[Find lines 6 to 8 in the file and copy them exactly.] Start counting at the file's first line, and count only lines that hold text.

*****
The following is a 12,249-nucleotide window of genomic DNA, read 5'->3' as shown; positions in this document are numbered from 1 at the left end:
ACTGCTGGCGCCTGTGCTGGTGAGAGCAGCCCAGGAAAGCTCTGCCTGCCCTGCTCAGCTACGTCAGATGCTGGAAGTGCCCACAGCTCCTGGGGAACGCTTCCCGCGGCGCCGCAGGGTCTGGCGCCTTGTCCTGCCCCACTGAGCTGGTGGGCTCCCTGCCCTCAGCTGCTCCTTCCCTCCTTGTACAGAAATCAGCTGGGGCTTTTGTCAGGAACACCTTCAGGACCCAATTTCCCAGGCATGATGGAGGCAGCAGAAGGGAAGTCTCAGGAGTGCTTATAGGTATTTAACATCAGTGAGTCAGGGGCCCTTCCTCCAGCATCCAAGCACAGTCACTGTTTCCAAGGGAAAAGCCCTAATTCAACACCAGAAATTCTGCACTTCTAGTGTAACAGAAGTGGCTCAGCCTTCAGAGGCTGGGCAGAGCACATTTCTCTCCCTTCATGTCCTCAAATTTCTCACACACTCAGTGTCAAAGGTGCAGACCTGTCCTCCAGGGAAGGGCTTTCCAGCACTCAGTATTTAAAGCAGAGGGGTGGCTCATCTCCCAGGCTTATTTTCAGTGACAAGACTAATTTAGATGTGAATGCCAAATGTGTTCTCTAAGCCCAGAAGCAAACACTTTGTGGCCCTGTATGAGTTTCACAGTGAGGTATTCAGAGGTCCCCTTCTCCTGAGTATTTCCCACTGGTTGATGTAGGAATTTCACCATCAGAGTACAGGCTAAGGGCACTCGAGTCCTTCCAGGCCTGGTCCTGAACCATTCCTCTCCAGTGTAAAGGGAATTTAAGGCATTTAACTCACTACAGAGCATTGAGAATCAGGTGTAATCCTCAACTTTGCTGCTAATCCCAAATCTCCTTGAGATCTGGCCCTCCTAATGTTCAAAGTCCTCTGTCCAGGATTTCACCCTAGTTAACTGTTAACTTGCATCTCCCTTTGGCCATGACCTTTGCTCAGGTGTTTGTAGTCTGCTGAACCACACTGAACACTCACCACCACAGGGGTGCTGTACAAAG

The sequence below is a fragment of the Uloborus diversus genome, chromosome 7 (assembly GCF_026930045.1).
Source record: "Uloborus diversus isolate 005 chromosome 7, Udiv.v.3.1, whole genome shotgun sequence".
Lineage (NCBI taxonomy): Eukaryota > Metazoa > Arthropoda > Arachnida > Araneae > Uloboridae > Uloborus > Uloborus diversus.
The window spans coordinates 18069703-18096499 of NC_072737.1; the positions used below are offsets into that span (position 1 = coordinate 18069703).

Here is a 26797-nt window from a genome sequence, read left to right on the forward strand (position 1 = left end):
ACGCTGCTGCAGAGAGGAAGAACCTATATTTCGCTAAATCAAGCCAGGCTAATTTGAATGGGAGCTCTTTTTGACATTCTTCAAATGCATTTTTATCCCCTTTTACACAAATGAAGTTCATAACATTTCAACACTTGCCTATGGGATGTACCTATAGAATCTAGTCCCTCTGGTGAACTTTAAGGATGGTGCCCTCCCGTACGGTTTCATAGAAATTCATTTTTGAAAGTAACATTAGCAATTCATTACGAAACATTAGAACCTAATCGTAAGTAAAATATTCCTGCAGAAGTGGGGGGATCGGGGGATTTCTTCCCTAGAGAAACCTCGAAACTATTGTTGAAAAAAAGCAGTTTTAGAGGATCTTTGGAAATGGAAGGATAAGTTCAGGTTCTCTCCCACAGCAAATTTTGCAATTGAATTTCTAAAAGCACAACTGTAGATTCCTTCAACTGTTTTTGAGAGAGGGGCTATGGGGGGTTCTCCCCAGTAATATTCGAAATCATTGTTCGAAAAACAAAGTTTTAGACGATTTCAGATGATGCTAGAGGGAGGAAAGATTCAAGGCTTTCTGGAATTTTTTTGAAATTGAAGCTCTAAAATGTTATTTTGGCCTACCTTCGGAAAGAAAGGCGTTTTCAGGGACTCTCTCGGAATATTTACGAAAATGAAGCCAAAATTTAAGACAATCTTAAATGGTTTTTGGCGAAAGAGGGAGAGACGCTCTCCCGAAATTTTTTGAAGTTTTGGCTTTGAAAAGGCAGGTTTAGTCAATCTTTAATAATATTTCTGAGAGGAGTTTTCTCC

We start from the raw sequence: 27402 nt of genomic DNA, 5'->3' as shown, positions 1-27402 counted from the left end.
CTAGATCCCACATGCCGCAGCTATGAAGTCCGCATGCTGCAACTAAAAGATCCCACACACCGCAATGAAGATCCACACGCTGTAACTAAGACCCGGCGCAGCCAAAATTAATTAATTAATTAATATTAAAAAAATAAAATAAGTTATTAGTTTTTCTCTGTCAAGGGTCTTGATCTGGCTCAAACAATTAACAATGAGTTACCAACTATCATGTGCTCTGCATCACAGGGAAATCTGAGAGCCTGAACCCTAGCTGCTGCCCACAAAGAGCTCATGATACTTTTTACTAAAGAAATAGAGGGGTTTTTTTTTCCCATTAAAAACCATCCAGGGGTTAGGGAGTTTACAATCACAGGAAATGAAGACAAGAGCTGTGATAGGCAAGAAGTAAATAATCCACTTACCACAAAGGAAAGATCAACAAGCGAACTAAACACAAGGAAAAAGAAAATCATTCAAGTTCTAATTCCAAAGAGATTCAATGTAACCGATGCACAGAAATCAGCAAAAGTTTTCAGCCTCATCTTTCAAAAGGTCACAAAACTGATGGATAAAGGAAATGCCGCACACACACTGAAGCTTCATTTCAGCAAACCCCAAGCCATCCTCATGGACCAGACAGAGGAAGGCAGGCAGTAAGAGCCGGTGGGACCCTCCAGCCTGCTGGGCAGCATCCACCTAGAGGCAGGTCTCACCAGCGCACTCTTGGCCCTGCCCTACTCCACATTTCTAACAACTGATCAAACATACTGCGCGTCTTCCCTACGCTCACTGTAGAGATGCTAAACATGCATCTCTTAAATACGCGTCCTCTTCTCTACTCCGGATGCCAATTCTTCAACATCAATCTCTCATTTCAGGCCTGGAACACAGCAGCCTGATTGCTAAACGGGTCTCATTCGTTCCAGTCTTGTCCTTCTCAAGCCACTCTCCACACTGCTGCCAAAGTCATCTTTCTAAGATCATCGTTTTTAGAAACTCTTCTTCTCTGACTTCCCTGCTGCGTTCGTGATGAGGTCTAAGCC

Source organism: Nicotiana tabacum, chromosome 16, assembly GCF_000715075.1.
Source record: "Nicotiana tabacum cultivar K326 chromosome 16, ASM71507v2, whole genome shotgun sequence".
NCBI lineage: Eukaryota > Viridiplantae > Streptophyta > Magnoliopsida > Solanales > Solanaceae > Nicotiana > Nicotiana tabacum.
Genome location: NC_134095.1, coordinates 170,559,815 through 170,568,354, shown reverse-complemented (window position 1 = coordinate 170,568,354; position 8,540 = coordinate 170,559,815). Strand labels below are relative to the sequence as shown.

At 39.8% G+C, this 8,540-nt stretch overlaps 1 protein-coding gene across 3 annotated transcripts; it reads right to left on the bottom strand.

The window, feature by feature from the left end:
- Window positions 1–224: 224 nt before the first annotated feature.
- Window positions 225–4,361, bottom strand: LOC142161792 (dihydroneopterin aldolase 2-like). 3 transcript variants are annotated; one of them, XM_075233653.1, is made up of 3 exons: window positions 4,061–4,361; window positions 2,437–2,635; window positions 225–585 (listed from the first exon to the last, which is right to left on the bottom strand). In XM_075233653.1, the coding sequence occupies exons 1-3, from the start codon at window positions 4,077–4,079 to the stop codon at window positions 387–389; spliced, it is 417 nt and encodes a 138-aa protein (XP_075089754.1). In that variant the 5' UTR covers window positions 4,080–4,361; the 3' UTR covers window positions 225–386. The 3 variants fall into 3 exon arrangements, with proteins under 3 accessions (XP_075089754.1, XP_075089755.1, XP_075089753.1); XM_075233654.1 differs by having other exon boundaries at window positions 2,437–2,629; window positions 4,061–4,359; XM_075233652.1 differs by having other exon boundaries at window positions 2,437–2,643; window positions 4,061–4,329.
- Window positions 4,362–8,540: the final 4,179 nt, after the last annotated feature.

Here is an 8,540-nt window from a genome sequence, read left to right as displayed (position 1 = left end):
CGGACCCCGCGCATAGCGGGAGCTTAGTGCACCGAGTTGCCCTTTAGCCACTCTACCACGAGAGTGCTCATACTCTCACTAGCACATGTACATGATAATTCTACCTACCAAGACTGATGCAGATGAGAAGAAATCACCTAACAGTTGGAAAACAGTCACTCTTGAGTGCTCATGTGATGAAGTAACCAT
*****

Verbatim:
The window spans coordinates 18069703-18096499 of NC_072737.1; the positions used below are offsets into that span (position 1 = coordinate 18069703).

Here is a 26797-nt window from a genome sequence, read left to right on the forward strand (position 1 = left end):
ACGCTGCTGCAGAGAGGAAGAACCTATATTTCGCTAAATCAAGCCAGGCTAATTTGAATGGGAGCTCTTTTTGACATTCTTCAAATGCATTTTTATCCCCTTTTACACAAATGAAGTTCATAACATTTCAACACTTGCCTATGGGATGTACCTATAGAATCTAGTCCCTCTGGTGAACTTTAAGGATGGTGCCCTCCCGTACGGTTTCATAGAAATTCATTTTTGAAAGTAACATTAGCAATTCATTACGAAACATTAGAACCTAATCGTAAGTAAAATATTCCTGCAGAAGTGGGGGGATCGGGGGATTTCTTCCCTAGAGAAACCTCGAAACTATTGTTGAAAAAAAGCAGTTTTAGAGGATCTTTGGAAATGGAAGGATAAGTTCAGGTTCTCTCCCACAGCAAATTTTGCAATTGAATTTCTAAAAGCACAACTGTAGATTCCTTCAACTGTTTTTGAGAGAGGGGCTATGGGGGGTTCTCCCCAGTAATATTCGAAATCATTGTTCGAAAAACAAAGTTTTAGACGATTTCAGATGATGCTAGAGGGAGGAAAGATTCAAGGCTTTCTGGAATTTTTTTGAAATTGAAGCTCTAAAATGTTATTTTGGCCTACCTTCGGAAAGAAAGGCGTTTTCAGGGACTCTCTCGGAATATTTACGAAAATGAAGCCAAAATTTAAGACAATCTTAAATGGTTTTTGGCGAAAGAGGGAGAGACGCTCTCCCGAAATTTTTTGAAGTTTTGGCTTTGAAAAGGCAGGTTTAGTCAATCTTTAATAATATTTCTGAGAGGAGTTTTCTCC